If you want to enhance your cupping for weight loss purposes, you can use special essential oils. Read more…
Before applying hijama therapy, either with cupping or any other complementary natural or alternative medicine technique, you should first talk to your doctor.
It is also important to know if the person applying the therapy is a professional.
On the day of the therapy, you should try to be relaxed, not have been drinking or under the effect of any substance, or have eaten a large meal.
And, of course, you must follow all the therapist’s instructions.
The therapist first heats the cup in the fire using an alcohol burner, a lit paper, or some other technique. Then, the “mouth” of the hot cup is applied directly to the person’s skin.
As the air inside the cup cools, a vacuum effect is created that tightens and sucks the skin upward. There may be a slight sensation of pain and also redness of the area.
Depending on the type of technique, the cup is held in place for several minutes. And, if it is the case, a small incision or cut will be made, which will also generate a stinging sensation.
After removing the cup, the therapist may apply some ointment or place bandages to prevent wound infections.
For a few days, the person will have marks and experience some discomfort. However, it is assured that this disappears after one or two weeks.
Cupping for weight loss and other benefits
Traditional medicine attributes to cupping great efficacy in treating pain and inflammation and the elimination of toxins.
Therefore, it is applied when there are pain and muscle contractions to relax and reduce tension.
Even for varicose veins. In terms of pain, it is proposed as a treatment for facial paralysis and fibromyalgia.
Many athletes resort to cupping massage. It would help them recover as soon as possible, mitigating joint pain and muscle problems resulting from intense physical activity.
On the other hand, hijama therapy (cupping) is also used as part of aesthetic treatments. It is claimed to help eliminate toxins, oxygenating tissues, combating flaccidity, and activating elastin, as well as collagen.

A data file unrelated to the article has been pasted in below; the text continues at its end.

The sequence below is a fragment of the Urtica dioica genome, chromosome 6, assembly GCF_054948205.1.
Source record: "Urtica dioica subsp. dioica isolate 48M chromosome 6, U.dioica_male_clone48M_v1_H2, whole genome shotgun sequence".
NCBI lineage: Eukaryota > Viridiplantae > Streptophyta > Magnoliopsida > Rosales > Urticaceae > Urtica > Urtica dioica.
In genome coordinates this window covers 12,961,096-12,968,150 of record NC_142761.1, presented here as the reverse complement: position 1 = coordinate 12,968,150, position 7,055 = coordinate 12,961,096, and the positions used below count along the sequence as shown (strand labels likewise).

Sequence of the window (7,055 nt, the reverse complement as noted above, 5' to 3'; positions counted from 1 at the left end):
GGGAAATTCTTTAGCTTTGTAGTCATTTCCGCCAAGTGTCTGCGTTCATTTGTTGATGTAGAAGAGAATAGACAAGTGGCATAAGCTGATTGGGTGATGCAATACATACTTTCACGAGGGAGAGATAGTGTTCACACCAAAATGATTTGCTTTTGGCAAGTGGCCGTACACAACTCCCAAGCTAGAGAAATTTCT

During or after a session, various side effects may be experienced, among which the following are worth mentioning:
- Redness and skin irritation with bruising
- Pain at the incision site
- Sweating, nausea and dizziness
- Skin burns
- Wound infection
For all these reasons and possible complications, cupping should not be done in areas with wounds, burns, skin ulcers, or any injury or trauma.
On the other hand, it is not recommended for certain groups, such as the following:
- Children under 4 years of age
- Older adults
- Pregnant or menstruating women
- Patients with bleeding disorders and people undergoing treatment with anticoagulants
The classic round purple spots are a consequence of the technique.
Is cupping a scientifically based technique?
In a certain sense, it is based on principles that are not foreign to Western medicine. Indeed, by increasing blood flow to the affected tissue, it stimulates natural responses for recovery.
It has not been possible to certify all the virtues attributed to it scientifically. A few studies conducted in 2012 found that much of the research done on the subject had a high level of bias.
Another study reached a similar conclusion: there is underestimation or omission of evidence in research on acupuncture, cupping, and other alternative therapies. Thus, cupping is not recommended as a first-line treatment.
However, some publications state that there is a certainty that dry cupping can help reduce musculoskeletal pain and that it is a non-invasive and low-risk therapeutic modality.
As with any other alternative therapy, if you choose to try it, consider it as a complementary remedy and not as a substitute for treatment. Also, consult a physician and make sure you are not in one of the risk groups.